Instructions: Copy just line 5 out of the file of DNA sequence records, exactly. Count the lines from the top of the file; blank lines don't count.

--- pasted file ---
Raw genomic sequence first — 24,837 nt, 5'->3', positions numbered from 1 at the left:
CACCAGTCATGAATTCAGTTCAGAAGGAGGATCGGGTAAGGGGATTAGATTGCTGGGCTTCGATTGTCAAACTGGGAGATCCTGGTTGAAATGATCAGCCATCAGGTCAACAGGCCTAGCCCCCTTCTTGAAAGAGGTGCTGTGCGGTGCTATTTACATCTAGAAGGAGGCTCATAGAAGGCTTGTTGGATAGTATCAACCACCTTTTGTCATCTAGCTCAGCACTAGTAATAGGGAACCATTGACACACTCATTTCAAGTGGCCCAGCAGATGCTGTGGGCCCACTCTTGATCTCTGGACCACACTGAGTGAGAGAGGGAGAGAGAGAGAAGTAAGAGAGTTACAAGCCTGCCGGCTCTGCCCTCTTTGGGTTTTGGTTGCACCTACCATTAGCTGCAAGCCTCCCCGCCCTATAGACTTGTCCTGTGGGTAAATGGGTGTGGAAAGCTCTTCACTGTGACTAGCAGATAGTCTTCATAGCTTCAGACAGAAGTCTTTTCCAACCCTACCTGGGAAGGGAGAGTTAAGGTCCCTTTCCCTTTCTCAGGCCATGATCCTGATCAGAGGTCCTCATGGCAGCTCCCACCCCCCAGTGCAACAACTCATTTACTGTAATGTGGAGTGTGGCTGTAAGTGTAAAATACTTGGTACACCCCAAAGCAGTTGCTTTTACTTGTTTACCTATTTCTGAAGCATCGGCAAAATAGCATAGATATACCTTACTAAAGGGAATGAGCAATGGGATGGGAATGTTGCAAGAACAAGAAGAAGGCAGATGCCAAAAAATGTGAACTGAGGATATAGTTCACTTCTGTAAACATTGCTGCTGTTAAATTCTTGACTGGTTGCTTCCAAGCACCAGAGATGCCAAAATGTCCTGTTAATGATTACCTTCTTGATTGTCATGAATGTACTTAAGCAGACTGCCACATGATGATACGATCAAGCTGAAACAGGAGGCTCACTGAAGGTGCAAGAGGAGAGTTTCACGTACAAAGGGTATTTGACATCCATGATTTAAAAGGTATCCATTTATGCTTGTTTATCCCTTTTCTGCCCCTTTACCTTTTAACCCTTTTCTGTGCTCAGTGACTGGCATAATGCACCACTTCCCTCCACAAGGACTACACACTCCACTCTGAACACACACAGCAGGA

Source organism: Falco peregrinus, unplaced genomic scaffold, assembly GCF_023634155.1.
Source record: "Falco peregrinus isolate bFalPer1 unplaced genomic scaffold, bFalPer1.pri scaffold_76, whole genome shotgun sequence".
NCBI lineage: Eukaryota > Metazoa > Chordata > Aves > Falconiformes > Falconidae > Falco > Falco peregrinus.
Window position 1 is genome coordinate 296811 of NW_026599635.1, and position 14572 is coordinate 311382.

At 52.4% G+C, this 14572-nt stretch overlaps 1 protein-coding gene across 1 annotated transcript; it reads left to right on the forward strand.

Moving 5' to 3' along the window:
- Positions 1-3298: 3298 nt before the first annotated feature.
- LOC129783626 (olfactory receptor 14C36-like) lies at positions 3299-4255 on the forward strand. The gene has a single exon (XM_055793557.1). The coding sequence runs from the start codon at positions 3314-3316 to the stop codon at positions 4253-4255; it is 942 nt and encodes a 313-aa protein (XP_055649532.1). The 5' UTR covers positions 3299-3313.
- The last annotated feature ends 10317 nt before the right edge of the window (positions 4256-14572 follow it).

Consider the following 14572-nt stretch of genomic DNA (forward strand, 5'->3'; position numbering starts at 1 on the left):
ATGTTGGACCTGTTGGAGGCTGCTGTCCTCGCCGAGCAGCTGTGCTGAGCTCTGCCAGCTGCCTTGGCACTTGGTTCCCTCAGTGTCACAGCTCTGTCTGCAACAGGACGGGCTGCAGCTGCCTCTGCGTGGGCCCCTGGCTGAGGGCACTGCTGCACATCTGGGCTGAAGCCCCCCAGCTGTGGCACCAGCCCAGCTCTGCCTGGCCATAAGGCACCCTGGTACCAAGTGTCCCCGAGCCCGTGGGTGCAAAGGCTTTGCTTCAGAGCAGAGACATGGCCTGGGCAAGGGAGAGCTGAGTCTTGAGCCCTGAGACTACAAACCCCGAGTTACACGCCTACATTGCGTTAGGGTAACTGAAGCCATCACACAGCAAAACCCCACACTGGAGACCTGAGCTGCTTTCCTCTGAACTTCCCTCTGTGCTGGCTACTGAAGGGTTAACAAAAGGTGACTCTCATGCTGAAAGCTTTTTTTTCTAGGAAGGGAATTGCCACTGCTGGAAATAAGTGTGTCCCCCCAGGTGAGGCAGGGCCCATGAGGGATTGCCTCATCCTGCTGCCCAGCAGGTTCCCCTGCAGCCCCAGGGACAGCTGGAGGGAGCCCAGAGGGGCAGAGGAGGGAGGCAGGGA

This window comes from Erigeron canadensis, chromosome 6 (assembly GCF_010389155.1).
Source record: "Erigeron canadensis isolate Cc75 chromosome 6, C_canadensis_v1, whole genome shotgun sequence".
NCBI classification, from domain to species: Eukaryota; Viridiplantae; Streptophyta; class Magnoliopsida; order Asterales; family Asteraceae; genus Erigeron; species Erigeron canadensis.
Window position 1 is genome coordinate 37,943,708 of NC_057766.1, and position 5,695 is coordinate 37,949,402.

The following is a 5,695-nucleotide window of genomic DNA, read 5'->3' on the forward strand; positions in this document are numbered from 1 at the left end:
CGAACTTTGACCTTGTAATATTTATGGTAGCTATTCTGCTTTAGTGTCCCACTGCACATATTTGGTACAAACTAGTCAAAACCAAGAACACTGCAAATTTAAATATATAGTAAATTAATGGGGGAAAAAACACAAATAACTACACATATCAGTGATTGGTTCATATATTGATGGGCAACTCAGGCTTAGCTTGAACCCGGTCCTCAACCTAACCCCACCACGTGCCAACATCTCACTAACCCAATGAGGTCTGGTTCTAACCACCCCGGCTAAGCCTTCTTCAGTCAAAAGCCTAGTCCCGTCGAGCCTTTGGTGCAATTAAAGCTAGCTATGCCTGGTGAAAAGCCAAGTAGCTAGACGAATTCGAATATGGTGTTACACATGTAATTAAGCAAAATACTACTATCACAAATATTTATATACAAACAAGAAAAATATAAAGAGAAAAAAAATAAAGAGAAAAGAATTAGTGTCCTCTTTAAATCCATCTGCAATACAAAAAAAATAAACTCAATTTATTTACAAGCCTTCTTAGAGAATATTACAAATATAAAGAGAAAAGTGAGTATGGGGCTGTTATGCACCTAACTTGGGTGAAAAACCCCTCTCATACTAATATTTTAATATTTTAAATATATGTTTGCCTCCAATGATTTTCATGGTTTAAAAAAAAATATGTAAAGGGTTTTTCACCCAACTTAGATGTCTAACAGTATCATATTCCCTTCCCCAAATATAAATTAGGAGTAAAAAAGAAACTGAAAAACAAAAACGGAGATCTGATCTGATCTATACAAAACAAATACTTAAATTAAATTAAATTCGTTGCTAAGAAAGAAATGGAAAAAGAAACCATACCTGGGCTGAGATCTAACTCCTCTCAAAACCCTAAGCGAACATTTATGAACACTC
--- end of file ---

NCBI lineage: Eukaryota > Metazoa > Chordata > Aves > Falconiformes > Falconidae > Falco > Falco peregrinus.